A forbidden romance. A deadly plague. Earth’s fate hinges on one girl …CINDER, a gifted mechanic in New Beijing, is also a cyborg. She’s reviled by her stepmother and blamed for her stepsister’s sudden illness. But when her life becomes entwined with the handsome Prince Kai’s, she finds herself at the centre of a violent struggle between the desires of an evil queen - and a dangerous temptation. Cinder is caught between duty and freedom, loyalty and betrayal. Now she must uncover secrets about her mysterious past in order to protect Earth’s future. This is not the fairytale you remember. But it’s one you won’t forget.
by Leanne Hall
A teenage cyborg mechanic called Cinder. A robotic sidekick cuter than R2-D2. The future city of New Beijing. A strange new world where the humans must ally against an untrustworthy lunar race. A handsome prince. A dangerous plague. A missing Lunar royal heir. And yes, a glamorous ball, a glass slipper (of sorts) and an evil stepmother and stepsister. Cinder is a bewitching and engrossing sci-fi retelling of the familiar Cinderella fairytale, and hands-down one of the best books I will read this year (an early call, I know).
Sixteen-year-old Cinder works as a mechanic in the busy market area of New Beijing, toiling over other people’s robots, and trying to keep her own cyborg identity hidden. Her home life is an unhappy one; her stepmother takes the money she earns, and does nothing to hide her distaste for her adopted daughter. Comfort comes in the form of Iko, her robotic companion, and Linh Peony, the younger and nicer of her two stepsisters. When Peony falls ill with the deadly letumosis illness, on the very day that Cinder comes into contact with heir to the throne Prince Kai, Cinder is drawn into the dangerous world of palace history, interplanetary politics and potential romance.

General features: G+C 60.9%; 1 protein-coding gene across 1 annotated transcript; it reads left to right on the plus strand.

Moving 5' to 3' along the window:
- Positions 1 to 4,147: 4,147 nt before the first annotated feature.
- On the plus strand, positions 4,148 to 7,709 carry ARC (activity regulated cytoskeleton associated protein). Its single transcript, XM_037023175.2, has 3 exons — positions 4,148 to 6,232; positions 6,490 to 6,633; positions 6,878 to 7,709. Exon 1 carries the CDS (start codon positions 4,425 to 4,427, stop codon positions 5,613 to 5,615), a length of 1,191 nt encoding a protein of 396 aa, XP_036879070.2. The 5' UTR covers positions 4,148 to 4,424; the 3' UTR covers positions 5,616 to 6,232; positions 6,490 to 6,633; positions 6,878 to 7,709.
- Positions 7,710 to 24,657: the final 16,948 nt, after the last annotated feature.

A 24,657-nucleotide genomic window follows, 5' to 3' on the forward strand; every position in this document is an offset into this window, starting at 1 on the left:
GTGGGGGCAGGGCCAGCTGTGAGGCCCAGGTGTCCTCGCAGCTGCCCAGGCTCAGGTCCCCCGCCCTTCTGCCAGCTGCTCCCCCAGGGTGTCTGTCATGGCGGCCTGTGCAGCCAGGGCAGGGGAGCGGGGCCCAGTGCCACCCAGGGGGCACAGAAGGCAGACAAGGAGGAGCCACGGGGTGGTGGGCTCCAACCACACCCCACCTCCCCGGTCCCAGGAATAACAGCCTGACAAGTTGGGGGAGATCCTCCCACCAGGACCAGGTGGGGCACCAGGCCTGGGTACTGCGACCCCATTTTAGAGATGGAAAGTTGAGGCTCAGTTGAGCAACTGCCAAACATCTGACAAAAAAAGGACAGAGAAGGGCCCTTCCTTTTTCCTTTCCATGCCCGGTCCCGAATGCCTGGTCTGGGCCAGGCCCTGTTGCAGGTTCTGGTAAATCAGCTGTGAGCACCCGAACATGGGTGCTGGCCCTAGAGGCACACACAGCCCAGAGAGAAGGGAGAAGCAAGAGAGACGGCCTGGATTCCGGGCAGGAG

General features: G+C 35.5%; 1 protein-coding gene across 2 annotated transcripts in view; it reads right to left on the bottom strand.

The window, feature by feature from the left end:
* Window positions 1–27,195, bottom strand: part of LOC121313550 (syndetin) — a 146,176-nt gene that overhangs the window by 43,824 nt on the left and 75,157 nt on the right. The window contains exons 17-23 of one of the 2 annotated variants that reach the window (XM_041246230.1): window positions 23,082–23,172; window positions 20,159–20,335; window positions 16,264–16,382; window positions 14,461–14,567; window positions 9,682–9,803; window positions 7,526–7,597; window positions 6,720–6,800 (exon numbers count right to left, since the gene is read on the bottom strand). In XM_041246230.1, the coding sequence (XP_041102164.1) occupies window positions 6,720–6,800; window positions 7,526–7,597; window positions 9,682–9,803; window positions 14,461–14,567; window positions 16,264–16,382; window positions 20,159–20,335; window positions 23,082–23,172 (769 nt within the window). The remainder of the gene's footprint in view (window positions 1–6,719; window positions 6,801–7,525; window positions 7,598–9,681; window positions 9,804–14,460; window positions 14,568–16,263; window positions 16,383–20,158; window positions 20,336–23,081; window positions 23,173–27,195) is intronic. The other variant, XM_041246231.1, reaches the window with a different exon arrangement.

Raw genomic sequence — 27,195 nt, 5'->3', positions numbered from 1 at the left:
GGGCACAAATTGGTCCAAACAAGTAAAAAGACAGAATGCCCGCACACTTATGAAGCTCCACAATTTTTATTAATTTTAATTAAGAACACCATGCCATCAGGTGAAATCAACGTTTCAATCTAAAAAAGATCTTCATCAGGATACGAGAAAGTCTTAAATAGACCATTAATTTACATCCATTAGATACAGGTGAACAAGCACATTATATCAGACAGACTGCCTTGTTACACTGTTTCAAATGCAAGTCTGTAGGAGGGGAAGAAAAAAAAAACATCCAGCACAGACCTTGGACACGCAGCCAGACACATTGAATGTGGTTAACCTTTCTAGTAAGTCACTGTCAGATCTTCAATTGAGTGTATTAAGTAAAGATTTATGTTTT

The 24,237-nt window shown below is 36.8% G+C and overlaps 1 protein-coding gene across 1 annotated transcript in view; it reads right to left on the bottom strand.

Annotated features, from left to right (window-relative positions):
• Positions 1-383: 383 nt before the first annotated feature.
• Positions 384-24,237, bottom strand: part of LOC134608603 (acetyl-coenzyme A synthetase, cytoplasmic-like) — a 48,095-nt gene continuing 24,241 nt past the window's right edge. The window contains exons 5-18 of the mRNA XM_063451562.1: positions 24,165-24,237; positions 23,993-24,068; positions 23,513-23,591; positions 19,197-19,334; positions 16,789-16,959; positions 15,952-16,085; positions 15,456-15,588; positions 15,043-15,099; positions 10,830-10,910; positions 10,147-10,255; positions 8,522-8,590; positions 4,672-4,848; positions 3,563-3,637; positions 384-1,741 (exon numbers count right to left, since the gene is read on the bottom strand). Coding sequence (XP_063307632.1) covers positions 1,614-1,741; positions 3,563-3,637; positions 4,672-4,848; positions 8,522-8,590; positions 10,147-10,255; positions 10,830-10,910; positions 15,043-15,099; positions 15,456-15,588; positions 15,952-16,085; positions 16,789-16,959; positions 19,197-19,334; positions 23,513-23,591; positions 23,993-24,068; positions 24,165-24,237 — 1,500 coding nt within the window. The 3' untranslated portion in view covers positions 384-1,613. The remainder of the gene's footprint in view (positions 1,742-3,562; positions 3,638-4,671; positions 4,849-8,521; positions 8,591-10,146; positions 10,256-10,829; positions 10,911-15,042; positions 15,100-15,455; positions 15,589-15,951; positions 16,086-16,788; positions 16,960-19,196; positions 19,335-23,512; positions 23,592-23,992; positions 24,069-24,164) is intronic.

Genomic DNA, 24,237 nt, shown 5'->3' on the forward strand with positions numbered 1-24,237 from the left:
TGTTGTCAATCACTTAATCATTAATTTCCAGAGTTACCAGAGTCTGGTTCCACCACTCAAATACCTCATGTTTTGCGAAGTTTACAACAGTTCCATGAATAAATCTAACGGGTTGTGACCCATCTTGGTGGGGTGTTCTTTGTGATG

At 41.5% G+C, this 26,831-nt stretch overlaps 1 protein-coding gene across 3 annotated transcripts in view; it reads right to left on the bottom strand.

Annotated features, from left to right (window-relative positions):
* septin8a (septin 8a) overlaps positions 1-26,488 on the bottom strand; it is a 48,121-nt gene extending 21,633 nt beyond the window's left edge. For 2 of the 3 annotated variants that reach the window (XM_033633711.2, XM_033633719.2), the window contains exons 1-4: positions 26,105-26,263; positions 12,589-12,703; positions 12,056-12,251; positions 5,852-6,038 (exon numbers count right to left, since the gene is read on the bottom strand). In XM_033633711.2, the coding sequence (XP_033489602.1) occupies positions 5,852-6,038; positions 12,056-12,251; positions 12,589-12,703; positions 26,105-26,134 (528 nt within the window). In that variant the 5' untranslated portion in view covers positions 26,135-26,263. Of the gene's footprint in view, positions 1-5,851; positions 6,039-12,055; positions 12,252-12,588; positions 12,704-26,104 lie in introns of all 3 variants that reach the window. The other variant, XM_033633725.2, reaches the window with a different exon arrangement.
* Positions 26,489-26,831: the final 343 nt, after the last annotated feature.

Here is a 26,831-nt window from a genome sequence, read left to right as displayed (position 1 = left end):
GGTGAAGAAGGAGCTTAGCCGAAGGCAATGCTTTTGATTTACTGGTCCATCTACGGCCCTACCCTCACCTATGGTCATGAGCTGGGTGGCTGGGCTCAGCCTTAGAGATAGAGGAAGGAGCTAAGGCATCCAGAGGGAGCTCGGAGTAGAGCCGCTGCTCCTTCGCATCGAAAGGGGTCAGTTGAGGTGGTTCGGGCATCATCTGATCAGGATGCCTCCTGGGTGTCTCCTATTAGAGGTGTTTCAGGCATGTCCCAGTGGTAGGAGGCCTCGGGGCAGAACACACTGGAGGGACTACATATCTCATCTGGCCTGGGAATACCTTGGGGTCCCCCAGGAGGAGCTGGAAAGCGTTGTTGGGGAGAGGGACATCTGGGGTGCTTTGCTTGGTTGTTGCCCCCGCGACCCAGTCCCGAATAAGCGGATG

Meyer (pictured above) does a fabulous job of mashing together and twisting the fairytale elements with the futuristic setting. The elaborate setting of the New Beijing metropolis, the unfamiliar technology, and the politics of an imagined new world order, are presented effortlessly to the reader, who is left to enjoy this absorbing and strange story.
Leanne Hall is a children’s bookseller at Readings Carlton, and a writer of young adult fiction. Her novel This Is Shyness won the Text Prize for Children’s and Young Adult Writing. She blogs at the longblinks.com and you can follow her on twitter - @lilymandarin.
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